A. Defining Crowdsourcing
The narrow definition of crowdsourcing focuses on the aspect of an ‘open call’ to the general public,as opposed to systems that try to profit from more exclusive ‘lead user’ contributions. For example,see the following definition, taken from an excellent overview essay by Katarina Stanoevska-Slabeva,from which we will quote more later on:
"Crowdsourcing is the act of taking a job traditionally performed by adesignated agent (usually an employee) and outsourcing it to an undefined, generally large group of people in the form of an open call."
Indeed for Jeff Howe, the coiner of the term in 2006, the open call is crucial:
“The crucial prerequisite is the use of the open call format in the widenetwork of potential laborers.”
According to James Surowiecki, author of the best-selling The Wisdom of Croweds,
“a crowd can be defined as a large set of anonymous individuals. Implicit inthis definition is the idea that a firm cannot build its own crowd. Thestrength of the crowd is the possibility to choose from the contribution ofmany contributors with different backgrounds, qualifications and talents."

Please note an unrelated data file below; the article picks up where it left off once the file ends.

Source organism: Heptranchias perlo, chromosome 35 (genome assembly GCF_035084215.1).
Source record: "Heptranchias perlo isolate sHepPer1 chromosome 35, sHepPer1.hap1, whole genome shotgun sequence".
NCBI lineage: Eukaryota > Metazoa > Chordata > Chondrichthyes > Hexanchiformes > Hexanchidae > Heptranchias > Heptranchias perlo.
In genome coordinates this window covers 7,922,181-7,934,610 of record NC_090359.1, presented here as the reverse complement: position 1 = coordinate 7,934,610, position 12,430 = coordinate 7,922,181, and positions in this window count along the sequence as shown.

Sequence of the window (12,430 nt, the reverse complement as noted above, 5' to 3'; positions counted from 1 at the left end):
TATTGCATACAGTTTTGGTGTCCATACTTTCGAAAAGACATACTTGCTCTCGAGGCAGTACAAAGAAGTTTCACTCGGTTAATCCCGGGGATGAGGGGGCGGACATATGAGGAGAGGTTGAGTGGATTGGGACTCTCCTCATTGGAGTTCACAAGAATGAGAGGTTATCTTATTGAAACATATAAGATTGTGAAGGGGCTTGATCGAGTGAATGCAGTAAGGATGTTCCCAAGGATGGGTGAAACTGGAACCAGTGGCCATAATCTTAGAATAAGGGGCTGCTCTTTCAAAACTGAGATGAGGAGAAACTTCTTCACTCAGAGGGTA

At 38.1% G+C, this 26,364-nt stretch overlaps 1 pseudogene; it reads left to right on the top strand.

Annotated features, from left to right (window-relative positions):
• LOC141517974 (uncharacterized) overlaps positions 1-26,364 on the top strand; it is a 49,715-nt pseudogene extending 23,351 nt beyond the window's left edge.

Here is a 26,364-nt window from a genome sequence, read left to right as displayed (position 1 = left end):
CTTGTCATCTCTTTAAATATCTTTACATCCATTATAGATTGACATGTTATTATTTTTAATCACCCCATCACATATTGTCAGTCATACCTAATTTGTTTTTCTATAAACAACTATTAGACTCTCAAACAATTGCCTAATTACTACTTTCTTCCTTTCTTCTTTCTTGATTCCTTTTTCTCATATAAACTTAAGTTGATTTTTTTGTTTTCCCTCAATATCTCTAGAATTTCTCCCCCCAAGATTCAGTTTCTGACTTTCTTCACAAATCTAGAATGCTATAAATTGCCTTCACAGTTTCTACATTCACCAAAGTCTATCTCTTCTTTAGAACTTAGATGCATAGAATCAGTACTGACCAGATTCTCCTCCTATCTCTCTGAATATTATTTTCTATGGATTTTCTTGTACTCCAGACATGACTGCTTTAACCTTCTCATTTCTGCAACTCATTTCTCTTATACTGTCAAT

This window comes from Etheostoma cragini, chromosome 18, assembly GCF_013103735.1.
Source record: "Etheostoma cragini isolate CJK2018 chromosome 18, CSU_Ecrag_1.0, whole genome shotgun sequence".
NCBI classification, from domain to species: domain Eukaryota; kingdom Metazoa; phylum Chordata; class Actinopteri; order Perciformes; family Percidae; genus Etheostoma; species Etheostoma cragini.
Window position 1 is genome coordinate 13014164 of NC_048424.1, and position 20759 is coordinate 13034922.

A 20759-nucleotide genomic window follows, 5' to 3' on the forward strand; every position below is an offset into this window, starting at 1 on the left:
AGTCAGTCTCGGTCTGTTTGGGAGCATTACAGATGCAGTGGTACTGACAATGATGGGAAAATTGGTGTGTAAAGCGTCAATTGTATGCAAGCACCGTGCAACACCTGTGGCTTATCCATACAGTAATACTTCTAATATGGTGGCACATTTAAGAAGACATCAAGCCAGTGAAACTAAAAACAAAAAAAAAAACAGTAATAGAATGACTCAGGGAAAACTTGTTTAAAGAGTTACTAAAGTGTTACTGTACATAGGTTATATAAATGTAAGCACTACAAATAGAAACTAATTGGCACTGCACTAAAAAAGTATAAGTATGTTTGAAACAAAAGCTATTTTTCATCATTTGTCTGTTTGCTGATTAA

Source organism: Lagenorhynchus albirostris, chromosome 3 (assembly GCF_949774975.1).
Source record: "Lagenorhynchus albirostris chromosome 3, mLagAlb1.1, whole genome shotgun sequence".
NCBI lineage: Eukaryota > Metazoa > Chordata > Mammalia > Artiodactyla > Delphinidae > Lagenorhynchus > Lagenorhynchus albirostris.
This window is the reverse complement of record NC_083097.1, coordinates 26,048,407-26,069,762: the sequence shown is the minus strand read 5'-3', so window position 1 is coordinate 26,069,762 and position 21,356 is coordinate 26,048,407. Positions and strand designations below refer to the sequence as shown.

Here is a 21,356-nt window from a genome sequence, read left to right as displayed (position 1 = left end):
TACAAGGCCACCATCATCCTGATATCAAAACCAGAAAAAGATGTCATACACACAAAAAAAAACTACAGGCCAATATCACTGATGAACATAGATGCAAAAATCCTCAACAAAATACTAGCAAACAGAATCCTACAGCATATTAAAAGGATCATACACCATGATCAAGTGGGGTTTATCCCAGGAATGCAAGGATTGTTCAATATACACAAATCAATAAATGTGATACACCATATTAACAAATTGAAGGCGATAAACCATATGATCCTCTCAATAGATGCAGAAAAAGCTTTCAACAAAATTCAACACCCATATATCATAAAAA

In practice however, crowdsourcing has acquired the more general meaning of sourcing contributionsto an outside public, even if selection procedures are being applied.Both methods are used, i.e. crowds vs. experts, as explained by Patrick Philippe Meier, who uses andmonitors crowdsourcing in the generation of disaster area mapping:
"the term 'crowd' can mean a large group of people (unboundedcrowdsourcing) or perhaps a specific group (bounded crowdsourcing, also
121 http://crowdsourcing.typepad.com/cs/advertising/index.html122 Stanoevska-Slabeva, Katarina. Enabled Innovation: Instruments and Methods of Internet-based Collaborative Innovation. 1stBerlin Symposium on Internet and Society (2011).http://berlinsymposium.org/sites/berlinsymposium.org/files/crowdsourcingenabledinnovation.pdf123